Monsters and Light in the Shadow of Reality

wolf%20hand%20shadowThe late Ray Bradbury is on my nerves. In his book Zen in the Art of Writing, Bradbury said “You must stay drunk on writing so reality cannot destroy you.” Part of me finds inspiration in this quote, but another part of me struggles with the implications.

Is it true that reality can destroy us? Probably. There is something about the human heart that cannot accept the cold world into which we were born. Deep inside – where we push against death and disease and loss, where we fight the emptiness crouching at soul’s door – we sense a type of nothingness here. Look into the nothingness too long, and it will pull you into the shadows, into the dark where monsters attack.

What is this world, if not a shadow place? Shadows define the night, obscure the moon, delineate seconds ticking away in time. Shadows can be fun, whimsical shapes on a child’s bedroom wall. They can also be dangerous, mysterious outlines of a stalker staying just out of reach.

A shadow leaves us guessing, while the real thing remains hidden, waiting to be revealed.  Albert Einstein, arguably the most intelligent person of the twentieth century and a man firmly grounded in science, once said that “reality is merely an illusion, albeit a very persistent one.”

This concept – the idea of reality being an illusion – drives my desire to write. Yes, I agree with Ray Bradbury that writing can be a form of intoxication if we so choose. We can write to escape, a dozen shot glasses of words lined up on the counter in self-destruction. Or we can use it to illuminate this present shadow, to shift the light and drive away the edges of illusion.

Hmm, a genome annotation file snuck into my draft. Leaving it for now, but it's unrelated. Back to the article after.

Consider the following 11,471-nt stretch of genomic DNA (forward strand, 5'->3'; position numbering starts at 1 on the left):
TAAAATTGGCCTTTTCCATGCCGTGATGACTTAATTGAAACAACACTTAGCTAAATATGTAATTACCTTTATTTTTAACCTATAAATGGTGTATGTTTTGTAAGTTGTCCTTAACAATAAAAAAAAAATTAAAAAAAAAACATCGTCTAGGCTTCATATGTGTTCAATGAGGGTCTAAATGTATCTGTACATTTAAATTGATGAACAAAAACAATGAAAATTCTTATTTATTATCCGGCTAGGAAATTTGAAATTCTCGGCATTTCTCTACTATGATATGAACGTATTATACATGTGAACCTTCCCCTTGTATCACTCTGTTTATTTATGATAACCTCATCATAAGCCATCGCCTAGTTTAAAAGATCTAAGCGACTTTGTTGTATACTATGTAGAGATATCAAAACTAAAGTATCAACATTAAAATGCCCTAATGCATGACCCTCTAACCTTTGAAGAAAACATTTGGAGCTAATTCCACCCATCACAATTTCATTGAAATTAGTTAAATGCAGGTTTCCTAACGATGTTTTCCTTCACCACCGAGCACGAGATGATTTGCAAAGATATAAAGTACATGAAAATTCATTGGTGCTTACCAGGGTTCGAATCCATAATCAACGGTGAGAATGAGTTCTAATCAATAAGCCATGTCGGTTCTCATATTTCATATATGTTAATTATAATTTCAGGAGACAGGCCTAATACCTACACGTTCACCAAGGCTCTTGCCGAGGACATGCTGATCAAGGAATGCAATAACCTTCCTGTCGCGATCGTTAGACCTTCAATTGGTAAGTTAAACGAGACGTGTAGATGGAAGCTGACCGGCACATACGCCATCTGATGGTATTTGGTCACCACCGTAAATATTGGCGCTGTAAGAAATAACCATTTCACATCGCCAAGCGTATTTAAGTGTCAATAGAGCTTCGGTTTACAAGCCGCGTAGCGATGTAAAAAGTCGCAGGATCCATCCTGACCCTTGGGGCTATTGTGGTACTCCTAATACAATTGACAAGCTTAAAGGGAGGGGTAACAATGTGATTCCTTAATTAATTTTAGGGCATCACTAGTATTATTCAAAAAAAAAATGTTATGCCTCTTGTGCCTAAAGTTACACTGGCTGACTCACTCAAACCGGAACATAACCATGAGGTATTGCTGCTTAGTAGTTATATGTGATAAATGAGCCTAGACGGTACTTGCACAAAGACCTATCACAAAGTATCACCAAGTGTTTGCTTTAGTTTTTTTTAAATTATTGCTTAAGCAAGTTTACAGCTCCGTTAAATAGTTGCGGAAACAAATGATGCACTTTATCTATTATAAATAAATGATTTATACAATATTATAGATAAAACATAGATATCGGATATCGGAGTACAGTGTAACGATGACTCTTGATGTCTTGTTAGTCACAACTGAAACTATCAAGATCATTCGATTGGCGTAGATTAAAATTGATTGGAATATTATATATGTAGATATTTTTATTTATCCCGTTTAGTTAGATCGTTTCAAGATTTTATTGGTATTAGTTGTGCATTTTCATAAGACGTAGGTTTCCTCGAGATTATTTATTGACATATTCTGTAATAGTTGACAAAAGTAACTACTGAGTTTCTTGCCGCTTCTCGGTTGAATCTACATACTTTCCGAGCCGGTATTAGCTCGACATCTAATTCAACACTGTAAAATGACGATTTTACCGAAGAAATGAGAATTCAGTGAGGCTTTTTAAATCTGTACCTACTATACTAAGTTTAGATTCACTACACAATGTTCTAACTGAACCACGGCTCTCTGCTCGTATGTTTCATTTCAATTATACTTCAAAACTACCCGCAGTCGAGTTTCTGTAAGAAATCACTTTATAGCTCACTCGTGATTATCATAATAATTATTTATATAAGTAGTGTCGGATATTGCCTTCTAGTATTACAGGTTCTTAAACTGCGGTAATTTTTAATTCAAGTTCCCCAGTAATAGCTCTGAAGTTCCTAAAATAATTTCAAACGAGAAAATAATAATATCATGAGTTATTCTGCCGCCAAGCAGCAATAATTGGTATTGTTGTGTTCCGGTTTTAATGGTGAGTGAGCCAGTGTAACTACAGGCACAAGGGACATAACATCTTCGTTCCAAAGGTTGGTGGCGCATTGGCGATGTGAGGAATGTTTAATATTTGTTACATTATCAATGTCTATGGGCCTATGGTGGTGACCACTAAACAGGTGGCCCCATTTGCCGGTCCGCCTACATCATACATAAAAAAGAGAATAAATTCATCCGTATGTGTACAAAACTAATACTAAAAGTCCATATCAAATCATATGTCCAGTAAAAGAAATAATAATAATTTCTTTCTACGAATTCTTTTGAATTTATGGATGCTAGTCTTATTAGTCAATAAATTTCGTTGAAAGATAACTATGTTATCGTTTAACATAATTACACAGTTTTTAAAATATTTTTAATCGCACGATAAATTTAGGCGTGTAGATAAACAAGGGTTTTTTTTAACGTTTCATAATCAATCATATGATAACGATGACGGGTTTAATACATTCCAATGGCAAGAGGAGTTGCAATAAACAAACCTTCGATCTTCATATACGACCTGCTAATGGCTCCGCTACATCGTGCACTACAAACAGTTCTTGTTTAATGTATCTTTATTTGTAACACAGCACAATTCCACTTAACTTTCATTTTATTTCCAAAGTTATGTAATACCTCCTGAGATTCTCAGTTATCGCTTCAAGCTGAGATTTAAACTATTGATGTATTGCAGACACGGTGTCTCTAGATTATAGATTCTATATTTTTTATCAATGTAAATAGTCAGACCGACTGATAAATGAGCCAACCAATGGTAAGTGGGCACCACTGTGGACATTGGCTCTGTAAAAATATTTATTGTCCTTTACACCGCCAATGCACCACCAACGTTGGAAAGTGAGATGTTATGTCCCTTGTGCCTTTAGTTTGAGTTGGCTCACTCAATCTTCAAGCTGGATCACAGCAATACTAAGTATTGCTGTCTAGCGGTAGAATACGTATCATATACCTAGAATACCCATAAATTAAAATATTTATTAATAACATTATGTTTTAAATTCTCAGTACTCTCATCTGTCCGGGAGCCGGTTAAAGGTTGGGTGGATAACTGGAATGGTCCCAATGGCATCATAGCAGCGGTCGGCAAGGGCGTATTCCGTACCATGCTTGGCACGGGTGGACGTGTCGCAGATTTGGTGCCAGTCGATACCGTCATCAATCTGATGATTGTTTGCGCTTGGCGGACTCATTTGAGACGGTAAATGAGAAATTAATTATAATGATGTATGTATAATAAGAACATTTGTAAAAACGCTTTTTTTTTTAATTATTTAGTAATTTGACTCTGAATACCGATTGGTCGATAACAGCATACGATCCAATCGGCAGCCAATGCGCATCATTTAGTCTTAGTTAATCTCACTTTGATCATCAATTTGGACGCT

Which one will it be?

3 thoughts on “Monsters and Light in the Shadow of Reality

  1. James Lee Burke’s novel, “The Lost Get-Back Boogie,” was rejected 111 times over a period of nine years. Upon publication, it was nominated for a Pulitzer Prize. A reporter asked Burke, “Did you feel like giving up on writing during those nine years?” Burke replied, “No, not at all. I write because I have to.”

    I agree with Burke’s reasoning and wouldn’t mind having his tenacity.

    Bradbury sort of adopted the city I live in and visited it from time to time.


    1. I went for a period of about five years in my early twenties, when I didn’t write much of anything. When I started writing again it was like coming home. To stay motivated, I have to separate the act of writing (creative) from the business of writing. I imagine that for Burke to persist through 111 rejections (!!) he went through quite a growth process. I wonder if he ever threw darts at any of those rejections? Or burned them in his fireplace? Or ran over them with his car?


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